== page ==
Jobey, George: Signings were key to successful era
Anton Rippon looks at the career of one of the Rams’ most famous and long-serving managers, George Jobey.
Derby County supporters viewed the coming 1925-26 football season with mixed emotions. The Rams had just lost a manager who, in the previous three years, had taken them to within one game of their first-ever Wembley FA Cup Final, and rebuilt the team to the point where fans were wondering just how they had missed out on promotion.
Cecil Potter, disappointed at coming so close in both 1924 and 1925, had left the Baseball Ground and retired from football to run a dairy business in Sussex, although within weeks he was back in harness at Huddersfield Town, who he would set on the road to a hat-trick of League Championship successes.
Jobey had enjoyed a good playing career – he won a League Championship medal and played in the 1911 FA Cup Final with Newcastle and scored Arsenal’s first goal at Highbury – before turning out for Bradford, Leicester Fosse and Northampton Town, where he was player-manager.
In 1922, Jobey had taken over at Wolves, helping them to the Third Division North title before going into the hotel business.
Derby had persuaded him to return to football and it was one of the most significant appointments in the club’s history, for he became one of the most famous – and long-serving – of all Rams’ managers.
And despite suffering a late start to the 1925-26 season – a missed train connection at Selby delayed the kick-off at Hull – Derby County’s new manager succeeded where Cecil Potter had failed, taking the Rams back to the top flight, where they became one of the great English club sides of the 1930s.
On September 24, 1925, Jobey made one of his most significant signings when 25-year-old Derbyshire-born Harry Bedford joined the Rams from Blackpool for £3,500.
Soon, goals from the two Harrys, Bedford and Storer, shot the Rams into the top two. And this time they stayed there, winning promotion three points behind the champions, Sheffield Wednesday, and five points ahead of third-placed Chelsea.
Over the next 14 years, George Jobey was to make many great signings, and the Derbyshire Football Express of May 5, 1928, documents one of his greatest weeks in the transfer market: “Derby County secured two very promising young players during this week, both from Midland League clubs, and both, by coincidence, possessed of the Christian names of John William.” Jack Barker and Jack Bowers both became England internationals.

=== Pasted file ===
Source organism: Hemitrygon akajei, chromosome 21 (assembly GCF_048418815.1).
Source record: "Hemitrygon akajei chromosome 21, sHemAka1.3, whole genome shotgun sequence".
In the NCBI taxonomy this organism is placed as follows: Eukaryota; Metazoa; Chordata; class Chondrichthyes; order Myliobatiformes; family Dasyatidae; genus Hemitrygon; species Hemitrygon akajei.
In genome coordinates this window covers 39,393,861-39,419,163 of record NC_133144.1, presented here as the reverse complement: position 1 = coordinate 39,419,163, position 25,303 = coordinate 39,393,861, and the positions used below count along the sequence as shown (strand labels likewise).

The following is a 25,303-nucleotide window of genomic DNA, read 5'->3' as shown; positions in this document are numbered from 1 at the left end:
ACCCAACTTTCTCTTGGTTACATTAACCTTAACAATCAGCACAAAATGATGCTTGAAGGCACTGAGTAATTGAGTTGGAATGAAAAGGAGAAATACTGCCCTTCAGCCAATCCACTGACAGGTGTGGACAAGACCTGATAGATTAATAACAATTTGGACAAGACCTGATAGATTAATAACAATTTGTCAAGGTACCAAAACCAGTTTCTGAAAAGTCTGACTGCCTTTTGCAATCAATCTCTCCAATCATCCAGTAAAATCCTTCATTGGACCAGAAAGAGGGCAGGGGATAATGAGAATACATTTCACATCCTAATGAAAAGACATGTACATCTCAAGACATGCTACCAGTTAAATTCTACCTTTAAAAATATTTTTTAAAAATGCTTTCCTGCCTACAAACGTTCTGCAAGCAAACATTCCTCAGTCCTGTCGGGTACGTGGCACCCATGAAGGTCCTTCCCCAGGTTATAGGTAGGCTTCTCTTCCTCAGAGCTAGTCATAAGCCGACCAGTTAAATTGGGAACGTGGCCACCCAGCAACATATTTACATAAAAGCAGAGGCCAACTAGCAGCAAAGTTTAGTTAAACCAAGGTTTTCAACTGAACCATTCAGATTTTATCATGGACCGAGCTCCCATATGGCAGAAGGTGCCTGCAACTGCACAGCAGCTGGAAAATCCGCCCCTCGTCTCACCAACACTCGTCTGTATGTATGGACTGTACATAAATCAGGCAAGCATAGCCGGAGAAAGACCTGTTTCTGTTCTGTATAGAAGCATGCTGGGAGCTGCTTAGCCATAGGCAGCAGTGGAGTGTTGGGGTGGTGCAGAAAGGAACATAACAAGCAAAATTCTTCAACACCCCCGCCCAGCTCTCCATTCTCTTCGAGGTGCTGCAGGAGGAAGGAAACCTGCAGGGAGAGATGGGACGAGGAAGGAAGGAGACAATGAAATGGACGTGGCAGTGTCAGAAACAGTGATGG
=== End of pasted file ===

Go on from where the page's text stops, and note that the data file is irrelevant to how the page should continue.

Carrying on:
The Jobey era had heralded such commonplace success that when the Rams finished second in 1929-30, some supporters were dissatisfied that they had not gone one better and won the title.
In the 10th game of the 1930-31 season, mighty Arsenal arrived at the Baseball Ground unbeaten and sitting on top of the table. The Gunners of Herbert Chapman were also FA Cup holders, but the Rams hit them with three goals in the first 22 minutes on the way to a 4-2 victory.
The Arsenal game was the first appearance of the season by Jack Bowers, but he then proceeded to launch a blitz on the club’s individual scoring record. In only 33 matches he crashed home 37 goals, including four in one game against Chelsea when the Rams beat the Londoners 6-2. This magnificent spell of goalscoring was the main reason why the Rams reached sixth place and, for most of the season, were sitting on the edge of the leading pack.
With Bowers now in rampant form, Jobey felt able to let Harry Bedford go, to Newcastle United where he finished joint top scorer at St James’ Park in his first season.
“Whoever beats Derby County will win the Cup,” said a Wolves director after his team had been hammered 6-3 at Molineux in the third round of the 1932-33 season. It was a prophecy that almost came true, with one of the greatest-ever Rams’ Cup games thrown in along the way.
In the quarter-finals, the Rams met Sunderland, in a Baseball Ground tie that was to provide Derby people with a topic of conversation for years. The crowd of 34,218 and the receipts of £2,768 were ground records.
It would be an understatement to call the game a “thriller”. There were six goals in the first 36 minutes but, with 60 seconds left to play, the Rams were trailing. Still in his first season as the regular outside-left, Dally Duncan was taking the Sunderland right flank apart. He had scored the Rams’ first goal and made the third with a magnificent run. Now, in the 89th minute, he earned Derby a replay with a long-range effort from the wing, a high cross-ball that somehow found its way into the Sunderland net for a 4-4 draw.
It seemed that virtually every man, woman and child in Sunderland and Derby wanted to see this rematch. The crowd inside Roker Park for the Wednesday afternoon replay was a massive 75,118; that was still the Wearsiders’ record attendance when Roker Park was demolished more than 60 years later.